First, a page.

Today I had my son read through the post and then we discussed the ideas. His initial thoughts are in the video below – he understood most of the post and also had a couple of good questions:

After we talked through the post we went to Mathematica to take a look at some of the example “reflections” which preserve the 1st and 2nd derivatives:

One of my son’s questions in the first video was why the blog post was using functions like f(x/2) and f(x/4) to make reflections. I’d mentioned that these were essentially arbitrary choices. Below we saw what would happen if we used f(x/3) instead:

We finished up by going back to Mathematica to see what these new “reflections” would look like:

A few days ago we did a project using Mathologer’s amazing video on Fermat’s “two squares” theorem. At the end of the project the boys were wondering about why so many of he numbers we found that could be written as the sum of two squares in several different ways were multiples of 5. I was wondering the same thing and spent two days playing around and trying to learn more these sorts of numbers. Even after searching the positive integers up to 3,000,000, all of the numbers I found that could be written as the sum of two positive squares in exactly 7 ways were multiples of 5. What was so special about 5?

Overnight I got some great twitter advice on the subject form Stephen Morris and Alex Kontorovich. Their ideas helped me understand a bit more about what was going on. Tonight I explored some of the basic ideas with the boys. I know next to nothing about the number theory here, but am completly amazed by the never ending patterns that are hiding inside of the integers!

We started today’s project by looking at all of the positive integers less than 1,000,000 that can be written as the sum of 2 positive squares in exactly 7 ways. Here’s what they noticed:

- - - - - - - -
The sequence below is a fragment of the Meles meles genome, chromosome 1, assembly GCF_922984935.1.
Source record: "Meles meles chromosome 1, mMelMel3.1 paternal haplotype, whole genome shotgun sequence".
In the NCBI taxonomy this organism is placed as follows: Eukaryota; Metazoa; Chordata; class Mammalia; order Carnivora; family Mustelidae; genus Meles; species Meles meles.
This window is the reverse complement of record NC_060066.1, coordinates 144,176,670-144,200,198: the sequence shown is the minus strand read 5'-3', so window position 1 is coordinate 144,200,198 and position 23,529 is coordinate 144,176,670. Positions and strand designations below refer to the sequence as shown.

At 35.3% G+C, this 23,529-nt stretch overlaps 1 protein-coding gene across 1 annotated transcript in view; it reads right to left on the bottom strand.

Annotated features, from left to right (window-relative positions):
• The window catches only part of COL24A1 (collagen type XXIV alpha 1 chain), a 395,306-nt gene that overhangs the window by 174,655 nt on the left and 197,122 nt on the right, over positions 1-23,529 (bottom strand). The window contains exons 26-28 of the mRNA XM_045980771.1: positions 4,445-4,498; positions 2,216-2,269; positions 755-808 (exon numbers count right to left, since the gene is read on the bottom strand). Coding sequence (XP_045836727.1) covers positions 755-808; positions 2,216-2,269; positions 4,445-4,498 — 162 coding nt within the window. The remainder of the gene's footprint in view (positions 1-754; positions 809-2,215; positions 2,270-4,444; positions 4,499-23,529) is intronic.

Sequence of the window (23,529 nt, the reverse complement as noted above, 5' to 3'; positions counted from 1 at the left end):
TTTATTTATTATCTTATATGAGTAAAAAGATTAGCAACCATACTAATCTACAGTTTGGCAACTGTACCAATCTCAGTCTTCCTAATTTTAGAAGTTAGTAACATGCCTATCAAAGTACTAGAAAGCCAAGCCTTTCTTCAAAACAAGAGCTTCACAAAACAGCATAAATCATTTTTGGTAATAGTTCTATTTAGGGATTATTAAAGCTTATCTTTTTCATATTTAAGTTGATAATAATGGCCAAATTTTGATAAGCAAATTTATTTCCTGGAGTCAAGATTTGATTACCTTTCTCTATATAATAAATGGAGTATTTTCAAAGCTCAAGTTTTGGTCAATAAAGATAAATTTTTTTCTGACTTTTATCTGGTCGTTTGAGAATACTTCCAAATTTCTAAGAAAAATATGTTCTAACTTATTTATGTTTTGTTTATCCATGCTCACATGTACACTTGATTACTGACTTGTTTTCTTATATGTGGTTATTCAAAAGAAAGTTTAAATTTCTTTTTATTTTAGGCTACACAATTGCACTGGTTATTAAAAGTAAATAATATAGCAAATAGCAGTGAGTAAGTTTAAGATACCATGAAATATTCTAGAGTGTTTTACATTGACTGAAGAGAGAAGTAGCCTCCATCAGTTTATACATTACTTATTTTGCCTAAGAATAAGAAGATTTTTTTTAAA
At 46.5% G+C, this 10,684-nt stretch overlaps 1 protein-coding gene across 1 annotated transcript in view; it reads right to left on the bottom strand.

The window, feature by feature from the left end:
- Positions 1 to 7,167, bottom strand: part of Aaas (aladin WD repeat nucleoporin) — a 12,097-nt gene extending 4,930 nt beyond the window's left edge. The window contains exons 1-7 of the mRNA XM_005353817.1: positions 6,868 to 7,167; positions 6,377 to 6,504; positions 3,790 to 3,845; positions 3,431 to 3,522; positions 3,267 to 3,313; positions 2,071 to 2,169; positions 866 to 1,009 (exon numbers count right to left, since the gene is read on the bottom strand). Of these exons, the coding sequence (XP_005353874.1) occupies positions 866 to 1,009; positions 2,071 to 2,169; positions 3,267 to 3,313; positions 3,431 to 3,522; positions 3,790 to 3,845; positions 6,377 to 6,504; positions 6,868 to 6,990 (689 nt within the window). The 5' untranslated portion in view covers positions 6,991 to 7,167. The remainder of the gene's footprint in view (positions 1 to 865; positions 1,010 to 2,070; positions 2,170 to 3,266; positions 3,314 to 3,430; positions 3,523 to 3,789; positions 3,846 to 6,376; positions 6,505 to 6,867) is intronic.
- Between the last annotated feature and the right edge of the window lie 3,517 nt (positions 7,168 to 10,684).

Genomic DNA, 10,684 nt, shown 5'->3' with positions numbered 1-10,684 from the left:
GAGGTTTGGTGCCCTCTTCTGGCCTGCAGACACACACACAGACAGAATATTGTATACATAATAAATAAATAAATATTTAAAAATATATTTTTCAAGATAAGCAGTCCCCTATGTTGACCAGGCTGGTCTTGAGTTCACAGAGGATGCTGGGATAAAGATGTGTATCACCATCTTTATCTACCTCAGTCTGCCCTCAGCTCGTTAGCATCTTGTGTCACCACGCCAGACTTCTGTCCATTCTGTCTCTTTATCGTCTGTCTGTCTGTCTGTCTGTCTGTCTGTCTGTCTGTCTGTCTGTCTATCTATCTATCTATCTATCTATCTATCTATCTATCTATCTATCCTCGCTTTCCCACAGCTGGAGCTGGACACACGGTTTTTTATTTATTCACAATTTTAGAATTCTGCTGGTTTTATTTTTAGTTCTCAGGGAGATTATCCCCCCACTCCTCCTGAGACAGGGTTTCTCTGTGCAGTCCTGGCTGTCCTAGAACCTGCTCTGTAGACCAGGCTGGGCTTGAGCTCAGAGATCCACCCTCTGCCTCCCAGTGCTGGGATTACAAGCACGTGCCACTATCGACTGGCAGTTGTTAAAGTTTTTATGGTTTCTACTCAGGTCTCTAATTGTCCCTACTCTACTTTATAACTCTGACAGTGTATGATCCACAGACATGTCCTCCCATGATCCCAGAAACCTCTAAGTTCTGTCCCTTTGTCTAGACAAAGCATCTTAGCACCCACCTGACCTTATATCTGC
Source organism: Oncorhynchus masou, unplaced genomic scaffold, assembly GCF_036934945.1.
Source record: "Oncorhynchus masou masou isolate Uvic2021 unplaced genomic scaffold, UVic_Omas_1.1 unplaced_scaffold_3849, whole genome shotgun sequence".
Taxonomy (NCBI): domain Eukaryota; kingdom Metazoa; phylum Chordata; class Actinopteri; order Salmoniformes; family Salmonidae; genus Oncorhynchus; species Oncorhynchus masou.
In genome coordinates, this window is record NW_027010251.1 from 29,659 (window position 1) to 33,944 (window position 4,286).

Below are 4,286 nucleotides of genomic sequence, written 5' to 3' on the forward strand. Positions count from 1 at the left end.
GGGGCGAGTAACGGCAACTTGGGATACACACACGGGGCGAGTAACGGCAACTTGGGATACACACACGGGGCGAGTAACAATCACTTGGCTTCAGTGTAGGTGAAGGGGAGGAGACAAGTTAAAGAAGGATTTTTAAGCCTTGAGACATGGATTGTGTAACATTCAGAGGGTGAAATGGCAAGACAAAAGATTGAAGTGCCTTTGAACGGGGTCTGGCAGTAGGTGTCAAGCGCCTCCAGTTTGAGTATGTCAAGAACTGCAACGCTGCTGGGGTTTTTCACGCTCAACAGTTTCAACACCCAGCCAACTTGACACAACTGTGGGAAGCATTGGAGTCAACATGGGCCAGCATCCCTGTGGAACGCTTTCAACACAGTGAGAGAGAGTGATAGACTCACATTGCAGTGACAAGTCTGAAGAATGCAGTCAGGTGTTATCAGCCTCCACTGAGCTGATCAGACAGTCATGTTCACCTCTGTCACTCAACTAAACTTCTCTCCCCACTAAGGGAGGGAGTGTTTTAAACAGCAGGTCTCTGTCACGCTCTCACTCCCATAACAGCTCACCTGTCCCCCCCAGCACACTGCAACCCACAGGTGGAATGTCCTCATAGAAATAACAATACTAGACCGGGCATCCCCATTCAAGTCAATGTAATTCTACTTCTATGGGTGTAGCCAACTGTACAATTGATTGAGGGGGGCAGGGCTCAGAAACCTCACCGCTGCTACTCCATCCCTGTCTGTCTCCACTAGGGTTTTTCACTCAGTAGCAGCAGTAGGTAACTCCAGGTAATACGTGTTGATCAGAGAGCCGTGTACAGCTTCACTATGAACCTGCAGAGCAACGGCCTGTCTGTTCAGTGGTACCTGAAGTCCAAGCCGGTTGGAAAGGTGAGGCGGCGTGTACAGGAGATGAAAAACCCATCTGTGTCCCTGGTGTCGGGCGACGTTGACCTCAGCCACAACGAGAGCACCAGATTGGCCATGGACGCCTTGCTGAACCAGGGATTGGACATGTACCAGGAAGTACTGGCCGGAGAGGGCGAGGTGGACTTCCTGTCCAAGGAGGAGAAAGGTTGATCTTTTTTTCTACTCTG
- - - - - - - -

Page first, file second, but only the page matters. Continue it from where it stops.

At the end of the last video my younger son thought that it might be useful to factor all of the numbers on our list. We did that off camera and then the boys looked for patterns in the numbers and factors. Finding patterns in the factored numbers was more challenging than I expected, but they were able to make some progress.

Based on what we noticed we took some guesses at numbers that were not multiples of 5 that could be written as a sum of two positive squares in exactly 7 ways.

Finally, we used the Wolfram Alpha code that Stephen Morris showed us to check if the numbers we guessed really could be written as the sum of two positive squares in exactly 7 ways.

This project was incredibly fun. It shows how computers (and Twitter!) can really help kids explore some pretty advanced ideas. I’m really interested to see how we might be able to explore a few more related ideas in the next week.

Yesterday we watched this fantastic video by Mathologer on Fermat’s Two Squares theorem:

I’m hoping that we can do a couple of different projects based on the video. Today we talked about some ideas from the video and wrote a project to explore sums of squares.

We began by discussing some of the ideas in the video that the boys found interesting, and then talked through a few of the proof ideas from the vdeo:

Next we checked out one of the algebraic identities that came up in the Mathologer video. I thought that checking these identities would be good algebra practice.